As the route coordinator for the National EMS Memorial Bike Ride’s Southern Route, I did not get a chance to do much cycling during that 2019 event. So after hearing the NEMSMBR’s Midwest Route was flat and fun, I decided to try the ride from St. Paul, Minn., to Chicago. It turns out that the description of the Midwest Route was only half true—it wasn’t as flat as I’d been led to believe. Fortunately the “lot of fun” part was accurate.
Riders and support staff met for an opening orientation when we got to Minnesota, introducing themselves and sharing their connections to the ride. While most of those involved worked in EMS or healthcare, there are were a few outliers. There was a preschool teacher there with her paramedic sister and a plumber from New Zealand riding with his son, but the person who truly reminded everyone in the room why we were riding was the participant biking in memory of his wife, a dispatcher who died on her way to work.
My ride started with a little extra stress, as my bike did not travel to St. Paul as quickly as I did. Fortunately the group was full of extremely friendly participants, and one gave up riding at the start of the first day to drive me to UPS to pick up my bike. Once I got it to the first rest stop, a local bike mechanic who’d joined us for the day put it together, and I was off.
Another draw to the Midwest Ride was the fact that I had never been to Minnesota, Wisconsin, or Illinois beyond an airport, so I was looking forward to checking some new states off my map.
Faces of the Fallen
We initially got the flatness I expected as we rode along the St. Croix and Mississippi rivers, but in short time we headed out of the river valley, and the elevation increased. Soon we were in the “driftless” area of Wisconsin, an area glaciers did not touch during the Ice Age. It was there I had some time to think about the honorees whose names I wore on the dog tags around my neck.
Starting on the Southern Route, I’d been honoring Brad Clark from Hanover, Va., and for the Midwest Route I added Joseph Schaefer of Sterling, Va. Halfway through the route I also added Nicole Kielar, Vienna, Va., as the rider who’d started with her tag had to return home midride.
The ride could not occur without its support staff. They provide essential functions such as marking routes, setting up rest stops, and providing encouragement along the way. During some of the steeper climbs, support personnel even walked alongside riders as we labored toward to the top.
Differentiating the National EMS Memorial Bike Rides from other types of bike rides is the daily ceremonies where we read the names of the 75 honorees being remembered. Unfortunately the Midwest Ride appeared to have more local honorees than others, so within each ceremony there was a presentation of dog tags to the honoree’s family, friends, or colleagues.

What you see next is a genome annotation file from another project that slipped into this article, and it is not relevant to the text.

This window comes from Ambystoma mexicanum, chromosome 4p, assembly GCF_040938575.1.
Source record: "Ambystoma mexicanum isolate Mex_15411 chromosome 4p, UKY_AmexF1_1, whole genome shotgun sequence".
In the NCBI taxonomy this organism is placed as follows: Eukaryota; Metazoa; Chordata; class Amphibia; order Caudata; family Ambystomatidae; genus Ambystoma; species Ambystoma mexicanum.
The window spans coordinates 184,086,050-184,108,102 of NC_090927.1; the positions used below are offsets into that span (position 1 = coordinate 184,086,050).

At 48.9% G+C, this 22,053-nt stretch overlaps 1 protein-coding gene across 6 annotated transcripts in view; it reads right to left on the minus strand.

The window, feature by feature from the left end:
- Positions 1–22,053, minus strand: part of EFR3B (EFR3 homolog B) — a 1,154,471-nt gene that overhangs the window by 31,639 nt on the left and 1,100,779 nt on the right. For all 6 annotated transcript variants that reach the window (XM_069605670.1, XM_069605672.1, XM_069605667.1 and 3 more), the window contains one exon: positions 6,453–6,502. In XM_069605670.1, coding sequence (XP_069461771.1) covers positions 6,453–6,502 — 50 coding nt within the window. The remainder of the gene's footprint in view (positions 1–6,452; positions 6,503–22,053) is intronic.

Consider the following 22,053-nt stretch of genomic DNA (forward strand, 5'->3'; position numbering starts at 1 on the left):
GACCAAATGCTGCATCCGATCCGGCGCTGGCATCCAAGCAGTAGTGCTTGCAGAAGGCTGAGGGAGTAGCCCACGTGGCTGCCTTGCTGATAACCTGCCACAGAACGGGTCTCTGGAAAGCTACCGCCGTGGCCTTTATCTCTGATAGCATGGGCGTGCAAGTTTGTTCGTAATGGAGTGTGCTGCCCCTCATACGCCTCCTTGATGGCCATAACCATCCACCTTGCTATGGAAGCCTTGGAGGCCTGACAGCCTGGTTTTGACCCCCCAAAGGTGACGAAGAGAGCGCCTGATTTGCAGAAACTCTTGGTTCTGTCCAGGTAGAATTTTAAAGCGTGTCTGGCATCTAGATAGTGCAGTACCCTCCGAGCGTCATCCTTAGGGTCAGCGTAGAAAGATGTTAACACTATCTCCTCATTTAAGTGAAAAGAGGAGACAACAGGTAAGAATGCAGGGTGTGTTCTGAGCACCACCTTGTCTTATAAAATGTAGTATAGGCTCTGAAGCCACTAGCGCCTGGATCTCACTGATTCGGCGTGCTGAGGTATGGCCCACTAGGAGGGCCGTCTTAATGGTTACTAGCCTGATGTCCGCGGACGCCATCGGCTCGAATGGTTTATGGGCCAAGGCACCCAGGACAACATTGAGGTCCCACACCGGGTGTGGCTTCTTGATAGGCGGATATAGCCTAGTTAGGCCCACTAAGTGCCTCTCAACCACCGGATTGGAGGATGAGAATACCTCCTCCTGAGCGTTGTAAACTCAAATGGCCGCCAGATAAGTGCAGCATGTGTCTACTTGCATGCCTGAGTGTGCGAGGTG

One particularly meaningful moment came during our lunch stop in Madison, Wisc., where the extended family of honoree Matthew Adams joined us to tell us more about his life. After that ceremony we rode past the hospital where Matthew worked, and many of his coworkers stepped outside to cheer us on.
The hardest day of the ride had nothing to do with the terrain: On the fifth day we awoke to the news that a medical helicopter crash in Minnesota had added two names to next year’s honoree list. One of the riders had worked with the fallen flight nurse, Deb Schott. Everyone really wanted to get out on the course to honor those killed, but strong thunderstorms covered the area, forcing us to shuttle between stops. The storms blew through in a few hours, finally allowing us to get on the course and honor not just this year’s honorees but those from the North Memorial Health crash.
One of my favorite parts of the different rides is getting to meet the local fire/EMS/hospital personnel who generously open their doors and provide places for us to stop. It’s interesting to see their different apparatus and station memorabilia. I hear at many stops that people had no idea this ride existed, and they’re happy to be able to spread word of the ride and possibly recruit new riders. We had all our meals provided for, including some incredible home-made meals from fire/rescue personnel and catered meals at different hospitals.
After six days of riding our arrival in Chicago was incredible, starting with a bagpiper and spraying fire hose as we rode into Station #102. Next we had police/fire escorts through the streets to Lake Michigan. After navigating the summer Saturday crowds, we arrived at a clearing where the Chicago fire boats put on a show, then we ended at the Chicago Firefighter and Paramedic Memorial for a final reading of the names. I finally had the deep-dish pizza I’d dreamed about while pedaling all week, and it did not disappoint. One rider got tickets donated for the White Sox game, and they happened to be playing the Minnesota Twins, which provided a great postride get together.
While I look forward to coordinating the Southern Route again next year, I’m already plotting a return Midwest trip. It was indeed a fun ride, with the hills only being a small blip on an otherwise epic week.
Kate Passow is Southern Route ride coordinator and a board member for the National EMS Memorial Bike Ride. She is quality assurance manager for Physicians Transport Service, Herndon, Va., and a paramedic with the Sterling (Va.) Volunteer Rescue Squad.